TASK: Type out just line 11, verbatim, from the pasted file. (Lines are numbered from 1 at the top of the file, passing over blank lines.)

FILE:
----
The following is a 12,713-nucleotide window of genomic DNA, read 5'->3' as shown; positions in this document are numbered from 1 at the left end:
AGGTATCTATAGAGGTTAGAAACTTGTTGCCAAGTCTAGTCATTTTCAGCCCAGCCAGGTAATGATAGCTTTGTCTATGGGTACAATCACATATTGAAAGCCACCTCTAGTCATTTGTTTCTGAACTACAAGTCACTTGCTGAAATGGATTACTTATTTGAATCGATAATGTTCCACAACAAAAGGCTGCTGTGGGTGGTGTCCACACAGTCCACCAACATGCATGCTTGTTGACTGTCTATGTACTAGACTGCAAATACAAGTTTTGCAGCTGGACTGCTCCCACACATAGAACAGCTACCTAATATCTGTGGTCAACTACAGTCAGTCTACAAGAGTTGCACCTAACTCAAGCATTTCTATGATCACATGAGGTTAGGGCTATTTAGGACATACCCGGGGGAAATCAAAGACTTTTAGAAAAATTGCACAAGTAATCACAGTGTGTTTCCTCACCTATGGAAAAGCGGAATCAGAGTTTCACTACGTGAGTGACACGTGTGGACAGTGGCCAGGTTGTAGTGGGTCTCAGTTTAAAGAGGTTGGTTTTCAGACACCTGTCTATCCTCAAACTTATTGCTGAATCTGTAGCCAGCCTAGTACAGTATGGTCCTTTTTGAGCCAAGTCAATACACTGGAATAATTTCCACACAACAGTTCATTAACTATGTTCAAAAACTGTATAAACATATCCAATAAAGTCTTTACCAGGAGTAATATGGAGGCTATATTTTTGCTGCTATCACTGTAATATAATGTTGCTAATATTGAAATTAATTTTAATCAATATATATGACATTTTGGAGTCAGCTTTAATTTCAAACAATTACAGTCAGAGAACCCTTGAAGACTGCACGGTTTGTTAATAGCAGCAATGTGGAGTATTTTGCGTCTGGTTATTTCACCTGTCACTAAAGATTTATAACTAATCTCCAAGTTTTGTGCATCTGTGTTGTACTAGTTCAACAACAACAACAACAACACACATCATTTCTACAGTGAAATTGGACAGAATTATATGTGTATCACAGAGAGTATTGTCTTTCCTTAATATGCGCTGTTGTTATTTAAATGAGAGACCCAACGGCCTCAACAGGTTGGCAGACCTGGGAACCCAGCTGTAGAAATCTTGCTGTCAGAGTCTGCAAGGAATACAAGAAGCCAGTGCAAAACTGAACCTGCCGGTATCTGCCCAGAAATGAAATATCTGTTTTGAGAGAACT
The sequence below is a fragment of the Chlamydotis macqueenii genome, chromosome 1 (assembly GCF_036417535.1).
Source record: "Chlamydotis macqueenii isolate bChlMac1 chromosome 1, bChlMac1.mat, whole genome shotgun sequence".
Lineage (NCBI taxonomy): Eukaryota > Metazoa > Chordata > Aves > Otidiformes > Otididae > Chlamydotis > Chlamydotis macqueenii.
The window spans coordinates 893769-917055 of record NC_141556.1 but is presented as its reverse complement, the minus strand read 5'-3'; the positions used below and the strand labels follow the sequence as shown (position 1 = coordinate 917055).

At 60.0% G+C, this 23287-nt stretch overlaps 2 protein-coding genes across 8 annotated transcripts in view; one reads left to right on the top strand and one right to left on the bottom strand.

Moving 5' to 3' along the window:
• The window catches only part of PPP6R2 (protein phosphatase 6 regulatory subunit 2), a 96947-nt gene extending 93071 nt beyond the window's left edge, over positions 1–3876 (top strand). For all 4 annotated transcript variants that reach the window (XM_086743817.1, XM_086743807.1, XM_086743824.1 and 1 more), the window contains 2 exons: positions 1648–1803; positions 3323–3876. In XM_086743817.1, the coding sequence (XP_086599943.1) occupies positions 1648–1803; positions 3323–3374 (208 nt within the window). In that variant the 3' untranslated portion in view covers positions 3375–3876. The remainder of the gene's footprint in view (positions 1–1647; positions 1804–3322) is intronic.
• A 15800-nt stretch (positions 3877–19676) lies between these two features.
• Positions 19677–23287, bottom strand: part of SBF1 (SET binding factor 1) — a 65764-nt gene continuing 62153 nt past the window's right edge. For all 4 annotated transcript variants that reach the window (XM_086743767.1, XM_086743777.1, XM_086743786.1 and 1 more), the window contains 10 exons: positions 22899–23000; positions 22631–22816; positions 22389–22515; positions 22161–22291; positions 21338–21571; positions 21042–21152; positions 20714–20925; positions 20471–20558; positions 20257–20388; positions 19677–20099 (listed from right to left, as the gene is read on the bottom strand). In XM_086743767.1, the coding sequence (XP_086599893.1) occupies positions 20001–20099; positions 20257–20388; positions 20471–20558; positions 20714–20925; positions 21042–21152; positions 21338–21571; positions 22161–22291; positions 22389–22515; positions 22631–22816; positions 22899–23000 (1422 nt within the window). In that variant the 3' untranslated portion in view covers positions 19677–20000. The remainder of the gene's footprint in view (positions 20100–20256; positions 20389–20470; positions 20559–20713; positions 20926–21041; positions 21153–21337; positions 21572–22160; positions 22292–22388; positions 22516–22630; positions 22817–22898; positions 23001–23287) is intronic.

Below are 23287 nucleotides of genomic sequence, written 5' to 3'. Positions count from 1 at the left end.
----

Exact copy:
• Positions 19677–23287, bottom strand: part of SBF1 (SET binding factor 1) — a 65764-nt gene continuing 62153 nt past the window's right edge. For all 4 annotated transcript variants that reach the window (XM_086743767.1, XM_086743777.1, XM_086743786.1 and 1 more), the window contains 10 exons: positions 22899–23000; positions 22631–22816; positions 22389–22515; positions 22161–22291; positions 21338–21571; positions 21042–21152; positions 20714–20925; positions 20471–20558; positions 20257–20388; positions 19677–20099 (listed from right to left, as the gene is read on the bottom strand). In XM_086743767.1, the coding sequence (XP_086599893.1) occupies positions 20001–20099; positions 20257–20388; positions 20471–20558; positions 20714–20925; positions 21042–21152; positions 21338–21571; positions 22161–22291; positions 22389–22515; positions 22631–22816; positions 22899–23000 (1422 nt within the window). In that variant the 3' untranslated portion in view covers positions 19677–20000. The remainder of the gene's footprint in view (positions 20100–20256; positions 20389–20470; positions 20559–20713; positions 20926–21041; positions 21153–21337; positions 21572–22160; positions 22292–22388; positions 22516–22630; positions 22817–22898; positions 23001–23287) is intronic.